While accepting the Television Critics Association Award for Outstanding Miniseries for John Adams, executive producer Tom Hanks was thankful that the TCA Awards are not televised due to his random, somewhat dirty humor. After attending Saturday night’s ceremony, I feel just the opposite, because the awards themselves and particularly the acceptance speeches were so hilarious that it’s a shame more people don’t get to see them,
The TCA Awards recognize the best in television, and this year the awards were divided among three shows: 30 Rock, Mad Men and the HBO miniseries John Adams. In an odd moment of mutual adoration from critics and the industry, those just happen to be the three most nominated programs at this year’s Emmys.
Tina Fey accepted the awards for Individual Achievement in Comedy and Best Comedy for 30 Rock. Proving she deserved them, her speeches were a hilarious cavalcade of self-deprecation and commentary on the current state of network TV. She called 30 Rock “the highest-rated cable show on network television” and claimed that doing 30 Rock on NBC was a bit like doing vaudeville in the ’60s. Sharing the love with the other winners, she cited Tom Hanks’ work on Bosom Buddies as appointment TV for her back in the day and described co-star Alec Baldwin’s Jack Donaghey as making “Don Draper look like half a fruit,” referencing the womanizing main character of Mad Men. She also had kind words for her co-stars, describing Jack McBrayer as a little kid who has a disease that makes him look like a 30-year-old hillbilly.
Mad Men was the big winner with three awards for Best New Program, Best Drama and Best Program of the Year. All three speeches were very gracious to thank the TCA for writing about and promoting the show’s quality. Star Jon Hamm also thanked shows like Keeping Up with the Kardashians and Flavor of Love for lowering the bar so low that show’s like Mad Men can rise to the top. However, his words indicated a rather deep knowledge of those shows when he mentioned the fact that Rock of Love has a recently announced upcoming third season.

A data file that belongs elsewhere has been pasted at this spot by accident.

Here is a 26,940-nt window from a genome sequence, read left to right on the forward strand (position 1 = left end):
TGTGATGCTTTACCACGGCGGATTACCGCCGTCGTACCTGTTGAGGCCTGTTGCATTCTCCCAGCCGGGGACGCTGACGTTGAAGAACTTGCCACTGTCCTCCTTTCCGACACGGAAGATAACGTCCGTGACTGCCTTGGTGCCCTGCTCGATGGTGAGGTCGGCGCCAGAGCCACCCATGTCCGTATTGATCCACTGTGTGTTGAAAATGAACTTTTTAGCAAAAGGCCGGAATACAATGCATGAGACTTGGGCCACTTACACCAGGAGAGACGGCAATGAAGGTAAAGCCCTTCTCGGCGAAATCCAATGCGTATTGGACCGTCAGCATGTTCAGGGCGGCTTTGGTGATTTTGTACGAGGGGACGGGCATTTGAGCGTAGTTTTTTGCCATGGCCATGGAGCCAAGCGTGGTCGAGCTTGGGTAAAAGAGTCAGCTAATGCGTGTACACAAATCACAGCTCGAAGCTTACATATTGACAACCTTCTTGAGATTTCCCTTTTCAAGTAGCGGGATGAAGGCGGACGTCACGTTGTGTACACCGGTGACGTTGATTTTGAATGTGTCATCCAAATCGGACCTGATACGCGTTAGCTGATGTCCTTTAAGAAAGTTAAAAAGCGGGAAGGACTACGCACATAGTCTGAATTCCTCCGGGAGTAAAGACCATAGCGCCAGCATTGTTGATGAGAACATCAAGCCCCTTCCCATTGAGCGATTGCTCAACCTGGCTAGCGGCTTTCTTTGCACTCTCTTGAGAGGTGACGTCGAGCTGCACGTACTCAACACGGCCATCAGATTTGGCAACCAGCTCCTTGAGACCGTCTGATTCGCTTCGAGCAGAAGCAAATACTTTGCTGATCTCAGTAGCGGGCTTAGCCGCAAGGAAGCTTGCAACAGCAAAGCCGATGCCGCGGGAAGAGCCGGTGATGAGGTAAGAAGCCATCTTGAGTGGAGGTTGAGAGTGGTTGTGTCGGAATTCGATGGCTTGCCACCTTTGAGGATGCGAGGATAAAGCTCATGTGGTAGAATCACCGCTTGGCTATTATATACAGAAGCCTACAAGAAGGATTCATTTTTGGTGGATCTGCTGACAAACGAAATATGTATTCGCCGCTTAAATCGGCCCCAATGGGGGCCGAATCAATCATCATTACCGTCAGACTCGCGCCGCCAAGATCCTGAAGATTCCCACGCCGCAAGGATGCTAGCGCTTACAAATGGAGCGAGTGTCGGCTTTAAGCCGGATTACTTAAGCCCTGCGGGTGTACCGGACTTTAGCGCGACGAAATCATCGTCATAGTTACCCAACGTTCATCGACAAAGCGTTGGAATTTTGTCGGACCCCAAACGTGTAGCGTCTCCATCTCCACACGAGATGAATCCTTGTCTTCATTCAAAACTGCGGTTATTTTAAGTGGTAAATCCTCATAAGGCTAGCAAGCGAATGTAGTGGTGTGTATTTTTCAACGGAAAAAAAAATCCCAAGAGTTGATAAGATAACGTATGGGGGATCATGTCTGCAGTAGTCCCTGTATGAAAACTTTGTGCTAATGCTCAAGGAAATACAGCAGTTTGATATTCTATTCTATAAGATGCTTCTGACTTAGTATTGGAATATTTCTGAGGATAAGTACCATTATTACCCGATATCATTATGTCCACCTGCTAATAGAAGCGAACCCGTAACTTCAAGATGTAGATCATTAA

While Tom Hanks’ speech for John Adams was funny, the man who stole the show was Paul Giamatti, accepting the award for Individual Achievement in Drama. He repeatedly called the ordeal of making the miniseries “nutbusting.” He also announced he recently quit smoking for the second time after picking it up again because of the “nutbusting” endeavor that was John Adams.
The one surprising winner was The Wire for the Heritage Award, honoring the history of television. Though fellow nominees included such classics as M*A*S*H and Roots, it was a series that just ended a few months ago that was hailed as an all-time great classic, and with good reason. Presented as what many TV critics call the greatest drama ever made on television (which is a sentiment shared by this critic), creator David Simon graciously accepted the award and said the TCA is directly responsible for the show’s survival.
Simon revealed that The Wire was actually cancelled after the third season, but the collection of profusely glowing reviews helped him convince HBO to bring it back. Simon said it was cancelled again before the fourth season premiered. However, the HBO president made a deal that if the reviews were positive, he’d get another season. Simon knew immediately it would come back, and so it did.
Other awards handed out went to the PBS Ken Burns documentary The War for Best News and Information Program, PBS’ WordGirl for Best Children’s Program and Saturday Night Live mastermind Lorne Michaels, who received the Career Achievement Award.
Opening the ceremony were the Smothers Brothers, the classic comedy duo that raised serious issues and fought the status quo back in the 1960s. As someone born well after their time, I now find myself eagerly awaiting the eminent release of their variety series on DVD. Pioneers for most of the political comedy we see on cable and network late night shows, the Smothers Brothers blazed the trail for being politically incorrect. Before Stephen Colbert mounted his unsuccessful bid for the presidency, the Smothers Brothers ran fellow comedian Pat Paulson. Before criticizing the administration became a nightly routine for Jon Stewart and Bill Maher, the Smothers Brothers were pushing the envelope, getting fired by CBS in the process.
Overall, the TCA Awards were exactly what you’d expect from a group of television critics. The recipients truly represent the best TV had to offer in the last year, the acceptance speeches were fearlessly hilarious and it was finished in about an hour. The Emmys, Golden Globes, Oscars and every other award-giving body should take notes.
Check back with BuddyTV over the next week for more updates and scoops live from the TCA press tour.
-John Kubicek, BuddyTV Senior Writer
(Image courtesy of AMC)